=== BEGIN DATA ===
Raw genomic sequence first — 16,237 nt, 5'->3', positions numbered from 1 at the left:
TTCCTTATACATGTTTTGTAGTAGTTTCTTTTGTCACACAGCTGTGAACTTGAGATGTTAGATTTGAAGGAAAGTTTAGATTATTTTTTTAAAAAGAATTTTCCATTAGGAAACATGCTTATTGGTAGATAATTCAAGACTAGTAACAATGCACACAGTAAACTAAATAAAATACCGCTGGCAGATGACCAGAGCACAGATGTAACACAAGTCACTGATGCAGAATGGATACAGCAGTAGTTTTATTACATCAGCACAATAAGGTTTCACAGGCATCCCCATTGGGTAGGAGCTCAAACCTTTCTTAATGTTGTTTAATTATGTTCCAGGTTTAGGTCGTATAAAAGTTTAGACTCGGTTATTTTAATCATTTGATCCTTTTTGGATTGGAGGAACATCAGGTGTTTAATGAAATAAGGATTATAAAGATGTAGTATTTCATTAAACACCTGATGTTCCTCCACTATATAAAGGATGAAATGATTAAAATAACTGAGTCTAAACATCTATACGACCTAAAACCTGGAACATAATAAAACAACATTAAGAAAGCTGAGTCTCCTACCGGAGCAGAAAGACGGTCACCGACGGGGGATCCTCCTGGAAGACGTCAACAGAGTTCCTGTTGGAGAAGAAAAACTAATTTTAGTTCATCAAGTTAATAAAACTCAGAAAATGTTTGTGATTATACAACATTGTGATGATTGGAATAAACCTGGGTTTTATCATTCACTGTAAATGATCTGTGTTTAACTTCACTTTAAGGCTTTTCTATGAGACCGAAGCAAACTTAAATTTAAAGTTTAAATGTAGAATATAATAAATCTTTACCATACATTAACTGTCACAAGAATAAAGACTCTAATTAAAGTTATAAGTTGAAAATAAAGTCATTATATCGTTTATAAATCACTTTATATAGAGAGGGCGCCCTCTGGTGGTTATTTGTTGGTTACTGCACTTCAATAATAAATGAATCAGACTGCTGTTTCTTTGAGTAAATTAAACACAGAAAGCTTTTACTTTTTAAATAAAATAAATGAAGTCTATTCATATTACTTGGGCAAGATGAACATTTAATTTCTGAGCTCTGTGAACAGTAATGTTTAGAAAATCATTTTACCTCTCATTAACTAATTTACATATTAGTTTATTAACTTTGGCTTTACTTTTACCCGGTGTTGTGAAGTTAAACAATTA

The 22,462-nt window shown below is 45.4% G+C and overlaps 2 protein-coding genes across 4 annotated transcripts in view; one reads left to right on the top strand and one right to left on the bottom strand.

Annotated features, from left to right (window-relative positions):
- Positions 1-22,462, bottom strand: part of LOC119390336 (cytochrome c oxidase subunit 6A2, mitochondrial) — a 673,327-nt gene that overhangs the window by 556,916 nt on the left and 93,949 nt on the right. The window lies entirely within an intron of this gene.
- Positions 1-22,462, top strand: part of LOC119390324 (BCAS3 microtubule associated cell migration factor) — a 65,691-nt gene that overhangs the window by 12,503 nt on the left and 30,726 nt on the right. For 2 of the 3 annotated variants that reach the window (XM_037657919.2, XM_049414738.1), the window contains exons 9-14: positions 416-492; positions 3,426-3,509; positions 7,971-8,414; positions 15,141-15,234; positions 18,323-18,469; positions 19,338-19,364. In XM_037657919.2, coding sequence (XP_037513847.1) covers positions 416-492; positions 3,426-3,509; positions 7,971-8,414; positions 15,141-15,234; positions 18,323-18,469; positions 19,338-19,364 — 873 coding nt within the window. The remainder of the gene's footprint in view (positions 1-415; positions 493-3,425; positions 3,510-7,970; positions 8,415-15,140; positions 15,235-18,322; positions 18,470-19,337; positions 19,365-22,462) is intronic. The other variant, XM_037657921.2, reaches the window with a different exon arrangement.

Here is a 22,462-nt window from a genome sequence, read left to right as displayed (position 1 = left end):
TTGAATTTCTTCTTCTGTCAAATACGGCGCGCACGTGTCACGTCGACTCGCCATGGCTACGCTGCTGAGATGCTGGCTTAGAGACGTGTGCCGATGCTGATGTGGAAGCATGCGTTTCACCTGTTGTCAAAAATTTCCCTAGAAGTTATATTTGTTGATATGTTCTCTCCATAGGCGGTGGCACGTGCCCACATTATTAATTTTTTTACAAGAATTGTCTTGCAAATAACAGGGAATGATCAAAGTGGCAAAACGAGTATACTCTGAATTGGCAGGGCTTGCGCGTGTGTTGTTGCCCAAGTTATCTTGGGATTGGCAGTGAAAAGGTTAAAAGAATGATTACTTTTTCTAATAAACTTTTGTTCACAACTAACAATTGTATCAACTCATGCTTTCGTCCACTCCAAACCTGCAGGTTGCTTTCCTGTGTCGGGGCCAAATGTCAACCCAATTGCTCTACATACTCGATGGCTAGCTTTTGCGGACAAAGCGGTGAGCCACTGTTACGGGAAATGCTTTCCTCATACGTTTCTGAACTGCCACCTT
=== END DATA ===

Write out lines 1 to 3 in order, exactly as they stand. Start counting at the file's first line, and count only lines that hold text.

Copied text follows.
Raw genomic sequence first — 16,237 nt, 5'->3', positions numbered from 1 at the left:
TTCCTTATACATGTTTTGTAGTAGTTTCTTTTGTCACACAGCTGTGAACTTGAGATGTTAGATTTGAAGGAAAGTTTAGATTATTTTTTTAAAAAGAATTTTCCATTAGGAAACATGCTTATTGGTAGATAATTCAAGACTAGTAACAATGCACACAGTAAACTAAATAAAATACCGCTGGCAGATGACCAGAGCACAGATGTAACACAAGTCACTGATGCAGAATGGATACAGCAGTAGTTTTATTACATCAGCACAATAAGGTTTCACAGGCATCCCCATTGGGTAGGAGCTCAAACCTTTCTTAATGTTGTTTAATTATGTTCCAGGTTTAGGTCGTATAAAAGTTTAGACTCGGTTATTTTAATCATTTGATCCTTTTTGGATTGGAGGAACATCAGGTGTTTAATGAAATAAGGATTATAAAGATGTAGTATTTCATTAAACACCTGATGTTCCTCCACTATATAAAGGATGAAATGATTAAAATAACTGAGTCTAAACATCTATACGACCTAAAACCTGGAACATAATAAAACAACATTAAGAAAGCTGAGTCTCCTACCGGAGCAGAAAGACGGTCACCGACGGGGGATCCTCCTGGAAGACGTCAACAGAGTTCCTGTTGGAGAAGAAAAACTAATTTTAGTTCATCAAGTTAATAAAACTCAGAAAATGTTTGTGATTATACAACATTGTGATGATTGGAATAAACCTGGGTTTTATCATTCACTGTAAATGATCTGTGTTTAACTTCACTTTAAGGCTTTTCTATGAGACCGAAGCAAACTTAAATTTAAAGTTTAAATGTAGAATATAATAAATCTTTACCATACATTAACTGTCACAAGAATAAAGACTCTAATTAAAGTTATAAGTTGAAAATAAAGTCATTATATCGTTTATAAATCACTTTATATAGAGAGGGCGCCCTCTGGTGGTTATTTGTTGGTTACTGCACTTCAATAATAAATGAATCAGACTGCTGTTTCTTTGAGTAAATTAAACACAGAAAGCTTTTACTTTTTAAATAAAATAAATGAAGTCTATTCATATTACTTGGGCAAGATGAACATTTAATTTCTGAGCTCTGTGAACAGTAATGTTTAGAAAATCATTTTACCTCTCATTAACTAATTTACATATTAGTTTATTAACTTTGGCTTTACTTTTACCCGGTGTTGTGAAGTTAAACAATTA

The 22,462-nt window shown below is 45.4% G+C and overlaps 2 protein-coding genes across 4 annotated transcripts in view; one reads left to right on the top strand and one right to left on the bottom strand.